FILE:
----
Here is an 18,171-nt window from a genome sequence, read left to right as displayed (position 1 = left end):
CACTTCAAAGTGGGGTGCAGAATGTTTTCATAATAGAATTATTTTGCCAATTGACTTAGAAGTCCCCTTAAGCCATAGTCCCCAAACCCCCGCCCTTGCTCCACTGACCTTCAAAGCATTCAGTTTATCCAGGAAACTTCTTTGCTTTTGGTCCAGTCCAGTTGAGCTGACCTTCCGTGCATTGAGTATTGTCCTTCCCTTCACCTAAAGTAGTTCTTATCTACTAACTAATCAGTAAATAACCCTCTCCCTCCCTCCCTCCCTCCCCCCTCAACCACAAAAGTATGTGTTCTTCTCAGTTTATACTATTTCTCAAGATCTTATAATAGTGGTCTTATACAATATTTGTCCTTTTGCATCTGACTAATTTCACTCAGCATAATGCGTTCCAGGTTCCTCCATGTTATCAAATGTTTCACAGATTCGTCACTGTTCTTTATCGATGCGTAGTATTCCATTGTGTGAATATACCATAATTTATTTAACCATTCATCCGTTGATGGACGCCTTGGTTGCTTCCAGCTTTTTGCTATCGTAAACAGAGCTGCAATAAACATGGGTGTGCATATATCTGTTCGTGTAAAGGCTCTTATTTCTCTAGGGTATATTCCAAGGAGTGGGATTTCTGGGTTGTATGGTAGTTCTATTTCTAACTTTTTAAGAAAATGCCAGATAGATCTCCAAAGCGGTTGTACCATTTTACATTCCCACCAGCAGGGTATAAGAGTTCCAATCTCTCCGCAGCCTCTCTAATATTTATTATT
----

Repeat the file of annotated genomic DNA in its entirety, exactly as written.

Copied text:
Here is an 18,171-nt window from a genome sequence, read left to right as displayed (position 1 = left end):
CACTTCAAAGTGGGGTGCAGAATGTTTTCATAATAGAATTATTTTGCCAATTGACTTAGAAGTCCCCTTAAGCCATAGTCCCCAAACCCCCGCCCTTGCTCCACTGACCTTCAAAGCATTCAGTTTATCCAGGAAACTTCTTTGCTTTTGGTCCAGTCCAGTTGAGCTGACCTTCCGTGCATTGAGTATTGTCCTTCCCTTCACCTAAAGTAGTTCTTATCTACTAACTAATCAGTAAATAACCCTCTCCCTCCCTCCCTCCCTCCCCCCTCAACCACAAAAGTATGTGTTCTTCTCAGTTTATACTATTTCTCAAGATCTTATAATAGTGGTCTTATACAATATTTGTCCTTTTGCATCTGACTAATTTCACTCAGCATAATGCGTTCCAGGTTCCTCCATGTTATCAAATGTTTCACAGATTCGTCACTGTTCTTTATCGATGCGTAGTATTCCATTGTGTGAATATACCATAATTTATTTAACCATTCATCCGTTGATGGACGCCTTGGTTGCTTCCAGCTTTTTGCTATCGTAAACAGAGCTGCAATAAACATGGGTGTGCATATATCTGTTCGTGTAAAGGCTCTTATTTCTCTAGGGTATATTCCAAGGAGTGGGATTTCTGGGTTGTATGGTAGTTCTATTTCTAACTTTTTAAGAAAATGCCAGATAGATCTCCAAAGCGGTTGTACCATTTTACATTCCCACCAGCAGGGTATAAGAGTTCCAATCTCTCCGCAGCCTCTCTAATATTTATTATT